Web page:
To Volunteer Is To Put Your Own Life into Perspective To Volunteer Is To Put Your Own Life into Perspective

To Volunteer Is To Put Your Own Life into Perspective

Rozzie O., Volunteer Advocate

Two years ago, my youngest child turned five and became much more independent and, frankly, safe around stairs, outlets, grapes and hot dogs, not to mention her new found ability to proudly swing on the swing set without needing a push. I could see the promise of time to do things that sticking to a nap time schedule didn’t permit. I had been eagerly waiting for this moment, a stage a friend had told me about when I was deeply mired in the throes of colicky sweet babies who don’t believe in naps, where I would be able to do more giving back again. She promised that, after many years of asking for help with your infants and toddlers you could have enough time, and finally, mostly, usually enough full nights of sleep to have the energy to pay it forward.

Don’t get me wrong, I would never trade the baby years of my children for anything. They will forever be precious to me and I would never want to rush that time or take it for granted. Yet, as much as I enjoyed our children when they were little, I was excited to begin to rediscover the activities that I used to enjoy, activities that used to define me in my pre-children years. One of these activities was working with survivors of family violence.

Nearly 20 years ago, after personal experiences in high school that gave me an all too close understanding of intimate partner violence, I had had the honor of completing my four years of college work study at the shelter for battered women and children in St.Cloud, Anna Marie’s.

Now, through Alexandra House, I have been afforded the opportunity to again give my time to a cause that I am called to support; ending domestic and sexual violence. I have been thrilled to get back in touch with an organization that works towards this goal.

After completing 50-hours of training with Alexandra House, over a period of two months, I was qualified and ready to be placed in my volunteer assignment. I serve in the Alexandra House Youth Services program and as an On-Call Hospital Advocate.

Because of the great partnership Alexandra House shares with local law enforcement and nearby hospitals, advocates are able to get help and resources to victims every time an emergency room visit is known or suspected to be caused by domestic or sexual violence in Anoka County.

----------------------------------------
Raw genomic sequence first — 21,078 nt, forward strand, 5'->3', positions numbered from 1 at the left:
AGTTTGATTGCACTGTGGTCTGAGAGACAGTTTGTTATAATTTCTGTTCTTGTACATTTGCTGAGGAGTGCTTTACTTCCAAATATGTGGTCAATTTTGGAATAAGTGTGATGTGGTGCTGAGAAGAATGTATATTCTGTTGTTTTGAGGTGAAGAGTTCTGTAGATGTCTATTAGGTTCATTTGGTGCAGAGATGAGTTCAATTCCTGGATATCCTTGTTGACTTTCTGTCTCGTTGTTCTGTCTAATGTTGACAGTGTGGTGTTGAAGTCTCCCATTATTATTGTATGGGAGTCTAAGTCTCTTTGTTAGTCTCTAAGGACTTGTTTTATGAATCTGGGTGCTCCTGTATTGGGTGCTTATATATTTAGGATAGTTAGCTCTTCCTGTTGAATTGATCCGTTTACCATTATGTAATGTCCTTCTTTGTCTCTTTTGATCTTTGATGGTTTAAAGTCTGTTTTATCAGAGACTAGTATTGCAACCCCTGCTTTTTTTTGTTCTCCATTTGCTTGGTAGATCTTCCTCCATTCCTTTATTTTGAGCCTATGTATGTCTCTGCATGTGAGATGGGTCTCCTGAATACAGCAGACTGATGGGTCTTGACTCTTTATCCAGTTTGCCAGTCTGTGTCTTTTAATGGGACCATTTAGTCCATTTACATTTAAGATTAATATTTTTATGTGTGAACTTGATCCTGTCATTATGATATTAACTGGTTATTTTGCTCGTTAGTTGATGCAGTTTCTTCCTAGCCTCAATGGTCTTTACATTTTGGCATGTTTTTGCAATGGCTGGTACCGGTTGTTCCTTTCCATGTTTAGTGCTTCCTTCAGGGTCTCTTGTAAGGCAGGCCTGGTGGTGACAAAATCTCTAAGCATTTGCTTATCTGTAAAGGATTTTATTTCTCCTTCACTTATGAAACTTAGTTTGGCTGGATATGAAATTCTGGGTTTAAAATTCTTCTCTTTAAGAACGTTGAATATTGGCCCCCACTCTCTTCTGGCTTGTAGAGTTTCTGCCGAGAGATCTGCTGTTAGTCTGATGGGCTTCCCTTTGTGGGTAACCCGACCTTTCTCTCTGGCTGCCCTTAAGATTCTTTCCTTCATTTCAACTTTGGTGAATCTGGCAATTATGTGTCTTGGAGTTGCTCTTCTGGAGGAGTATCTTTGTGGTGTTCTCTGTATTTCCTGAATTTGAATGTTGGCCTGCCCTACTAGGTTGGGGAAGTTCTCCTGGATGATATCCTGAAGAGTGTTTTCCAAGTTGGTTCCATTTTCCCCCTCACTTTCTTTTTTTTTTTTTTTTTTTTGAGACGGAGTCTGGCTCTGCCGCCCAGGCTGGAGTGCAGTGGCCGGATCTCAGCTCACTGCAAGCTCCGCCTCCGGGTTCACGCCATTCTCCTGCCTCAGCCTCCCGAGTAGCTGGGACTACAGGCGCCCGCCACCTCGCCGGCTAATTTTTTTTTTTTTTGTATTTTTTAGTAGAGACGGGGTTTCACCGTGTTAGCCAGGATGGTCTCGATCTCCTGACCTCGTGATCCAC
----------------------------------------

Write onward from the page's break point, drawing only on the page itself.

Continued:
Each and every time someone is bruised, battered, or assaulted and is seen at the hospital, at any hour of the day or night — one of the first calls the medical staff or law enforcement make is to Alexandra House so that the victim can have an advocate by their side as soon as possible. If this isn’t amazing and inspiring in and of itself – to make it even more amazing is that the majority of the overnight on-call shifts are covered by trained volunteers.

During my overnight shifts on-call for the hospital advocacy program there wasn’t a time I wasn’t both hopeful to help but heartbroken to know that someone would need help. When a call would come – usually in the middle of the night, I would drive to the hospital not knowing exactly what support the client would need, or even what physical condition he or she would be in. I would run through the list in my mind of the resources and services available through Alexandra House that needed to be shared with the client so that they would have an opportunity for support and empowerment.

At the hospital, I was welcomed by officers and nurses and once I was with the client I gave words of encouragement, held hands, and provided a friendly face. I offered to be there with them for as long as they wanted me to stay – as an advocate, with the sole purpose of supporting them and their decisions.


To show kindness, hold someone’s hand, tell them they matter.

In the end, to volunteer isn’t to gain recognition. It isn’t to save someone from their situation. It isn’t to remind yourself that you’re better off. To volunteer is to put your own life into perspective and remind you of the blessings you may have missed acknowledging. This is the reason we are asked to serve others: it increases our gratitude, all while taking care of one another.